Since 2009, the stock market returned almost 15% annually. That’s a great return. It’s an even better return considering most people believed it was impossible in 2009…2010…2011…2012…
But that’s how investor perception plays out: either the good times will keep rolling or things will get worse.
Now, the argument can be made that the current bull market hasn’t been running since 2009. If it was 2012, then the market returned about 15% annually. If it was 2016, it’s been about 14% annually.
The sticklers can argue about dates. It’s been a great return…for those who earned it.
Because let’s be honest, over the last nine years, how many people have tried to get out ahead of the impending turn?
And that brings me to the reminder from Peter Lynch (it’s from ’96 but the point is no less relevant):
As long as I’m revisiting an old topic, I can’t resist a chance to repeat some key points in brief, in case somebody out there missed the sermon. Here are some things to think about.
- If timing the market is such a great strategy, why haven’t we seen the names of any market timers at the top of the Forbes list of richest Americans?
- People who exit the stock market to avoid a decline are odds-on favorites to miss the next rally. If you don’t believe corporate profits will continue to rise, and you can’t stomach a decline in the market, don’t buy stocks or equity mutual funds.
- If you were out of stocks in 40 key months over the past 40 years, your annual return on investment dropped from 11.4 percent to 2.7 percent. You underperformed your savings account.
- In this century, we’ve had 53 corrections of 10 percent or more, roughly one every two years. We’ve had 15 corrections of 25 percent or more, roughly one every six years. These setbacks are normal and come with the territory.
- A stock certificate is not a lottery ticket. Behind every stock is a company. Stock prices go up 8 percent a year, on average, because corporate profits go up 8 percent a year. Add in the dividend yield of 2.5 percent (today’s levels) and stocks give you a total return of 10.5 percent. Dividends are raised, on average, by 8 percent a year, right along with corporate profits.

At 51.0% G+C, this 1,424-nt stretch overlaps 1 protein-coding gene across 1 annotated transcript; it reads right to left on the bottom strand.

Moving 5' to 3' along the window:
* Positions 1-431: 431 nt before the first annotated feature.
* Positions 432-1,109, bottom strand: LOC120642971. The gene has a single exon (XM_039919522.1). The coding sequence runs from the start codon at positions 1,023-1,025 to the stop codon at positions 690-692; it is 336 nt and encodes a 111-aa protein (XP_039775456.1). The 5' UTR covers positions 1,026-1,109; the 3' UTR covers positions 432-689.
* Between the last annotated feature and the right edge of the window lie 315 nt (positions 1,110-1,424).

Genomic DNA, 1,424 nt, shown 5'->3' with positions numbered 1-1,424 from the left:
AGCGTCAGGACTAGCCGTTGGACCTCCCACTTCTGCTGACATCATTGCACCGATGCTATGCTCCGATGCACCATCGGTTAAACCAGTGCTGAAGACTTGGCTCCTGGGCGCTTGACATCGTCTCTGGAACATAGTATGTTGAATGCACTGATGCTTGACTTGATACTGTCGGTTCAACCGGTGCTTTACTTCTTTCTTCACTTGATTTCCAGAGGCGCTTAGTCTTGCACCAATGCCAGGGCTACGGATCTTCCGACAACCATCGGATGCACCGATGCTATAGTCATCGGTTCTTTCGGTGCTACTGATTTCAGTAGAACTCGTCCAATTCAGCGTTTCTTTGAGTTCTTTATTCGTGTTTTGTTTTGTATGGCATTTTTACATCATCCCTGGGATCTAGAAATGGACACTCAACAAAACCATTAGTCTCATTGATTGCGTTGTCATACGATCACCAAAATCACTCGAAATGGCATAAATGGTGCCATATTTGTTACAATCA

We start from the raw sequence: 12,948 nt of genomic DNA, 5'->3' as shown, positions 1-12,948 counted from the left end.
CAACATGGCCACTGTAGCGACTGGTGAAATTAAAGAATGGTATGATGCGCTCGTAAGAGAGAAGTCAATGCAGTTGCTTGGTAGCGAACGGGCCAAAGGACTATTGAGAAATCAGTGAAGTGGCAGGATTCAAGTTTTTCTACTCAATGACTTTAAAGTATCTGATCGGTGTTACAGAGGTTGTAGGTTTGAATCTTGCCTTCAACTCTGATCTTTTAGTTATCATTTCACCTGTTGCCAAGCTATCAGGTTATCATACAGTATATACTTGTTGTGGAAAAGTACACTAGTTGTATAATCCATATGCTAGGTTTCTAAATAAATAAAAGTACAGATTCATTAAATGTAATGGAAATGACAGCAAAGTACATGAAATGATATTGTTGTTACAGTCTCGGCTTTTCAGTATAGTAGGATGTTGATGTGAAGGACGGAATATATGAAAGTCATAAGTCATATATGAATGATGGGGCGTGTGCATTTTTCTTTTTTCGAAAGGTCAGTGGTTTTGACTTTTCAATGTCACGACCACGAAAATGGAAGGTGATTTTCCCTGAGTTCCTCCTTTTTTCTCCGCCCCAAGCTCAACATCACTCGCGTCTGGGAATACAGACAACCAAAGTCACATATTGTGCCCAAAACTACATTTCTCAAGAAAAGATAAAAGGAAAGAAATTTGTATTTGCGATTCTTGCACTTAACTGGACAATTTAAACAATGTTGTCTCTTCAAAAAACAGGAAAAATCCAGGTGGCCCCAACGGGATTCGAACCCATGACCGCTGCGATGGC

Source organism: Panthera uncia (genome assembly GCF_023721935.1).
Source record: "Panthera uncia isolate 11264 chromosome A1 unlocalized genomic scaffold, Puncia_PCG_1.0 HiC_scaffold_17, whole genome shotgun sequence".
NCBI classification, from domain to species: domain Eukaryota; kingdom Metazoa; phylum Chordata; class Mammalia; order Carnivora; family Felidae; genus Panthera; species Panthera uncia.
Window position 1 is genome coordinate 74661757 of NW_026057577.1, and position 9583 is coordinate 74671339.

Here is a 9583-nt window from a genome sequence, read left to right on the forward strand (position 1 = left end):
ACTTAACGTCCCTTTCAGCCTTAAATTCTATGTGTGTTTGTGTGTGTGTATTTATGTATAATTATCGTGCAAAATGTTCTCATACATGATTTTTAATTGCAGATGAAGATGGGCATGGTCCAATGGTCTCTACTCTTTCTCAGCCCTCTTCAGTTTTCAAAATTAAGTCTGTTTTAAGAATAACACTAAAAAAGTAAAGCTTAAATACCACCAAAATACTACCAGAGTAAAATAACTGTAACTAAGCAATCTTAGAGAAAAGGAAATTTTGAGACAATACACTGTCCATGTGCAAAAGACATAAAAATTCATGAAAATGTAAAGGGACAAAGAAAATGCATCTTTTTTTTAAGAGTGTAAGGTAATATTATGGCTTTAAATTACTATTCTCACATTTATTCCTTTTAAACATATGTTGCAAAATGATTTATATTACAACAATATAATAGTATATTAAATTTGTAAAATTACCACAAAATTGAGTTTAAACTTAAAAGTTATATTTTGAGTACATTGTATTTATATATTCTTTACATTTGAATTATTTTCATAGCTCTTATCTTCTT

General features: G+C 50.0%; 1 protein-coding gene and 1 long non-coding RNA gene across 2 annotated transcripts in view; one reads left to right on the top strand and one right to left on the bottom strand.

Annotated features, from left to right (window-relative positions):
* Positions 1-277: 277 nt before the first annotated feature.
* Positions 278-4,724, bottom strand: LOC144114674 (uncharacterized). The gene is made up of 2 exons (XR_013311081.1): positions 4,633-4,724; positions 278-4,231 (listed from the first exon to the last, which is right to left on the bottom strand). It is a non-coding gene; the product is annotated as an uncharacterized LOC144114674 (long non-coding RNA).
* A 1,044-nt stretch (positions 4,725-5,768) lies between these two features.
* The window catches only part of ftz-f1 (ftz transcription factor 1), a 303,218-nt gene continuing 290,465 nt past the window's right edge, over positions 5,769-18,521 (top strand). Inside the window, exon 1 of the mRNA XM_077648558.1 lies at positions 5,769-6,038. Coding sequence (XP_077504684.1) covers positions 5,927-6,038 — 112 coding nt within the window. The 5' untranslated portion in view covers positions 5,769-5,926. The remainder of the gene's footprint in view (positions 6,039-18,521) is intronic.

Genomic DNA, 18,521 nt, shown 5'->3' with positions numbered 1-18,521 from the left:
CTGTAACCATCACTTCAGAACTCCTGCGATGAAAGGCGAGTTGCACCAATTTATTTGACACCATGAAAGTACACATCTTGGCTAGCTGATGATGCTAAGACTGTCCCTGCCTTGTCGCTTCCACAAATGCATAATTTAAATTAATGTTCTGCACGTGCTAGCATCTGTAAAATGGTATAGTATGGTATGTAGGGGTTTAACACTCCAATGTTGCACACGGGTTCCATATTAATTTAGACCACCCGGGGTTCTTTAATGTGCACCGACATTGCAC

- Even if we go into a long economic slump during which corporate profits grow at only half the normal rate, or 4 percent a year, stock prices should follow suit, rising an annual 4 percent a year. Assuming the 2.5 percent dividend, you would still get a 6.5 percent return, which is better than a 6 percent bond.
- Stocks outperformed bonds in eight out of the nine previous decades in this century, and they are well ahead halfway through this one.
- Since 1965, if you bought stocks once a year and were unlucky enough to pick the worst day to invest (when stocks were at their highest prices) 30 years in a row, you ended up with an annual return of 10.6 percent. If you were incredibly lucky and invested on the best day of the year 30 years in a row, you ended up with an annual return of 11.7 percent. So the difference between perfect timing and horrendous timing is 1.1 percent. This timing business is much ado about very little.
- In a correction or a bear market, great companies, good companies, mediocre companies, and terrible companies all see the prices of their stocks decline. A correction is a wonderful opportunity to buy your favorite companies at a bargain price.
Of course, not everyone thinks there’s an end in sight either. I’m sure some investors believe “about 15% annually” is the new market normal. Well, the message above should help put the likelihood of that 15% into context too.
The 5 Percent Solution – Worth